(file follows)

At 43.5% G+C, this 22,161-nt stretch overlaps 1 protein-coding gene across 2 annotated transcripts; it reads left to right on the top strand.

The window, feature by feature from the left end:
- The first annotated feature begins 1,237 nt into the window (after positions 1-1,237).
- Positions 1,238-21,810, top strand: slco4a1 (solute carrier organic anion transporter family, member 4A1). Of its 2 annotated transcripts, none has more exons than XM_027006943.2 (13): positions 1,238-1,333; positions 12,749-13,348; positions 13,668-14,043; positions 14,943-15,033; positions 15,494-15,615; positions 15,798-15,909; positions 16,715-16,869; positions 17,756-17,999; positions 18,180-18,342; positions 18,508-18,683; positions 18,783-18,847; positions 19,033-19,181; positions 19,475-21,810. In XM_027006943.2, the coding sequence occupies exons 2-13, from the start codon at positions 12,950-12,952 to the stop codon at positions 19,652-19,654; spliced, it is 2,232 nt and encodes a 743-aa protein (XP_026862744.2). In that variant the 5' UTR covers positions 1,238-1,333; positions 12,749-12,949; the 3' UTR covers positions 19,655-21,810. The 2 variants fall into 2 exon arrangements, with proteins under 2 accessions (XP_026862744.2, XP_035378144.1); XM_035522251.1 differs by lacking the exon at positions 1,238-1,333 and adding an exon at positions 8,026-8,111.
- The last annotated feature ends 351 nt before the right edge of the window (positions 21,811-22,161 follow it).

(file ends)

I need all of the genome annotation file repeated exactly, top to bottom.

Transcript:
At 43.5% G+C, this 22,161-nt stretch overlaps 1 protein-coding gene across 2 annotated transcripts; it reads left to right on the top strand.

The window, feature by feature from the left end:
- The first annotated feature begins 1,237 nt into the window (after positions 1-1,237).
- Positions 1,238-21,810, top strand: slco4a1 (solute carrier organic anion transporter family, member 4A1). Of its 2 annotated transcripts, none has more exons than XM_027006943.2 (13): positions 1,238-1,333; positions 12,749-13,348; positions 13,668-14,043; positions 14,943-15,033; positions 15,494-15,615; positions 15,798-15,909; positions 16,715-16,869; positions 17,756-17,999; positions 18,180-18,342; positions 18,508-18,683; positions 18,783-18,847; positions 19,033-19,181; positions 19,475-21,810. In XM_027006943.2, the coding sequence occupies exons 2-13, from the start codon at positions 12,950-12,952 to the stop codon at positions 19,652-19,654; spliced, it is 2,232 nt and encodes a 743-aa protein (XP_026862744.2). In that variant the 5' UTR covers positions 1,238-1,333; positions 12,749-12,949; the 3' UTR covers positions 19,655-21,810. The 2 variants fall into 2 exon arrangements, with proteins under 2 accessions (XP_026862744.2, XP_035378144.1); XM_035522251.1 differs by lacking the exon at positions 1,238-1,333 and adding an exon at positions 8,026-8,111.
- The last annotated feature ends 351 nt before the right edge of the window (positions 21,811-22,161 follow it).